One other thing of note, said by Mr. Miller, is that staff have been working with the owner of 151 Oswego (since August/October 2014 I’m not sure) to provide all necessary minor permits so that heritage restoration work could continue at the site.
It was then in this context that Councillor Madoff quickly took charge of the questioning, but then things quickly went odd when she made a motion to go incamera for legal advice.
It should be noted that nowhere in this brief public discussion was it mentioned that the heritage house at 151 Oswego has had new owners since summer of 2014 – right after the rezoning request (to permit a small lot house) went through and the property is now zoned R1-S2 Restricted Small Lot (two storey) District. As of today mind you, the proposed small lot subdivision has not gone through and work has not begun on the second house.
I know because I just came back from a drive in the rain to check it out since the second house was not mentioned by staff today.
Regarding Councillor Madoff’s request for “legal advice” I’m really curious what she may have been after and I say this for three reasons:
1) The way the Heritage Revitalization Agreement is written is that compliance with national Standards and Guidelines for the Conservation of Historic Places in Canada are incentivized by a legal tie into occupancy of the second house – e.g., new house cannot be occupied until proper heritage restoration is complete. The new house has not been started and may not since the original applicant sold the house, which is to say, are there still teeth to the agreement?
2) Staff have been dealing with a series of non-compliant actions by the owner of 151 Oswego street for 8 months now, since August of 2014. Given that staff, the planning professionals, are now satisfied with current works at the site and don’t see any grounds themselves for legal action, what grounds may there be? I myself took a look again at the City’s Clean Hand policy (the what to do with bad builder guide) and as discussed before, general practice in accordance with this policy is to step back from any enforcement actions once compliance has been received. In this case, compliance has been achieved.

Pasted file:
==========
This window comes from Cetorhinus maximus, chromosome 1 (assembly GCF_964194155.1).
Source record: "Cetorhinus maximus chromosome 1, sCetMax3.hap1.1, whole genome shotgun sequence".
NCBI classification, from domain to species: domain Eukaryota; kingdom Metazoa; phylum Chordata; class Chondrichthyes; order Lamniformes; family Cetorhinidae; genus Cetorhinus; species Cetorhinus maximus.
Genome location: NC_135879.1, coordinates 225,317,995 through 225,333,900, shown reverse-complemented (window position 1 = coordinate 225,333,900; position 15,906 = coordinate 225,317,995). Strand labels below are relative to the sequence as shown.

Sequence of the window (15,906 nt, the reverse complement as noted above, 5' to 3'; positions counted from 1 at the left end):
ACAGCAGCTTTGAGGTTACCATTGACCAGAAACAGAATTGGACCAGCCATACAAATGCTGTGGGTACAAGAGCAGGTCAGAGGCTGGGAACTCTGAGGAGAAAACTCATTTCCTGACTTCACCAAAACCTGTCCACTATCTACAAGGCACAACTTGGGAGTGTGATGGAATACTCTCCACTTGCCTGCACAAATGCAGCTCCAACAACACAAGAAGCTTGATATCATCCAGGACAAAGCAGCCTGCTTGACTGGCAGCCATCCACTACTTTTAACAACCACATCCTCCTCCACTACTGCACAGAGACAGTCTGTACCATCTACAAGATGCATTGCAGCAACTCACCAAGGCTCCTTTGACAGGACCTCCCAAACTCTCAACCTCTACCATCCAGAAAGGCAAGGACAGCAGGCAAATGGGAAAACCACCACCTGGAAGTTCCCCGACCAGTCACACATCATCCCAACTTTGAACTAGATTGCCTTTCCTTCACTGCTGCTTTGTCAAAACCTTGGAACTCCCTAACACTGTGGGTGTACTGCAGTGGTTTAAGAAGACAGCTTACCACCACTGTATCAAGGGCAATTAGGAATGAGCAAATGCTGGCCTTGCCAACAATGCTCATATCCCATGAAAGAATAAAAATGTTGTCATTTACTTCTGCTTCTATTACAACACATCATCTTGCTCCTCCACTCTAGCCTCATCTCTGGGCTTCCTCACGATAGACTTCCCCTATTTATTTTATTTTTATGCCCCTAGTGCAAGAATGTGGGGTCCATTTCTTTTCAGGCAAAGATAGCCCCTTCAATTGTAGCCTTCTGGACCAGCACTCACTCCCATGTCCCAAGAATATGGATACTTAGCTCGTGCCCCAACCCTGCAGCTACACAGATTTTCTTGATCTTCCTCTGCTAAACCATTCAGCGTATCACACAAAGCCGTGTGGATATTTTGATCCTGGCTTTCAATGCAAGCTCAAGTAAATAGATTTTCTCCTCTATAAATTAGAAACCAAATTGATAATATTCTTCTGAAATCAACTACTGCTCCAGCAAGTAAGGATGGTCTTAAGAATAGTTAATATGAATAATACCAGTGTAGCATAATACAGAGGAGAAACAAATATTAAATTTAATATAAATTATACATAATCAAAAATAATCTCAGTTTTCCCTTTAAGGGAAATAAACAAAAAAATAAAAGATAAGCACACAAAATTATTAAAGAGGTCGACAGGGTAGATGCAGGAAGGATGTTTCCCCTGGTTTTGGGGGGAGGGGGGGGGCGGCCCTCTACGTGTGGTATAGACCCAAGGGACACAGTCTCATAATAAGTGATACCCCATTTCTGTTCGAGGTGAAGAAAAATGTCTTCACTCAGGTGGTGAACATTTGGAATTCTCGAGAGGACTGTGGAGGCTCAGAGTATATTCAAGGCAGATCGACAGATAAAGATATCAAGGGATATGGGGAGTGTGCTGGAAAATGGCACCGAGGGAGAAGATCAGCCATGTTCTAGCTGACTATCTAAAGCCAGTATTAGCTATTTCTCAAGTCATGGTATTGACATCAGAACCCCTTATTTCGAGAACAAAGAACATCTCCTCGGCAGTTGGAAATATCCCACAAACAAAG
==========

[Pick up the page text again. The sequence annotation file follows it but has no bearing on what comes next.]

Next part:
Furthermore, the issue of any previous non-compliance has been an active staff issue for 8 months. Which is to say, if Council are worried now and want to inflict any sort of penalty, the penalty should be against staff for a) not managing the file properly (e..g, with the ownership transition) and b) not telling Council about for 8 months.
3) The staff recommendation is that Council issue a Heritage Alteration Permit (HAP) and amend the Heritage Revitalization agreement, yet it is never made especially clear in the report what the HAP is for, or what the amendment may be. If this isn’t clear, legal action won’t be either.
Ultimately, the following motion was announced by Councillor Madoff once they came back from their incamera meeting:
That consideration of Heritage Alteration Permit No. 00197 for 151 Oswego Street be postponed pending receipt of written legal advice.
Reconsideration 845 Yates Street
This piece of new business from Mayor Helps and Councillor Alto regarding a Development Permit Application that was rejected in 2014 by Victoria Council for the Wave Building on Yates Street – was quickly passed which means that the Strata corporation are now free to submit a new DP application that is substantially similar to the one they submitted in 2014. They must also pay the fees again, which are probably at least $1,000 (see last page in doc).
Of note is that $1000 is also their current monthly cost for the scaffolding that has been up against their building for the past few years to prevent falling tiles from hitting anyone in the head.
Long story short, Mayor Helps has paved the way for these folks to go through an onerous process again in the hopes that they will be allowed to remove a failing mural from their building and replace it with a much safer mural. No promises on this being granted though.
Similar to the concerns I raised yesterday when I was preparing my extensive thoughts on the issue, a number of the Councillors requested that the entire file history be provided when the DP comes back to Council for consideration.
On the issue of why the Strata had not been allowed to proceed with just a minor DP, I actually chatted with them yesterday about the rationale they were given by staff. Apparently, staff considered the replacement of a Tile mural with a painted mural to be a “material change” and this is why the full DP was required.
Very unfortunate indeed.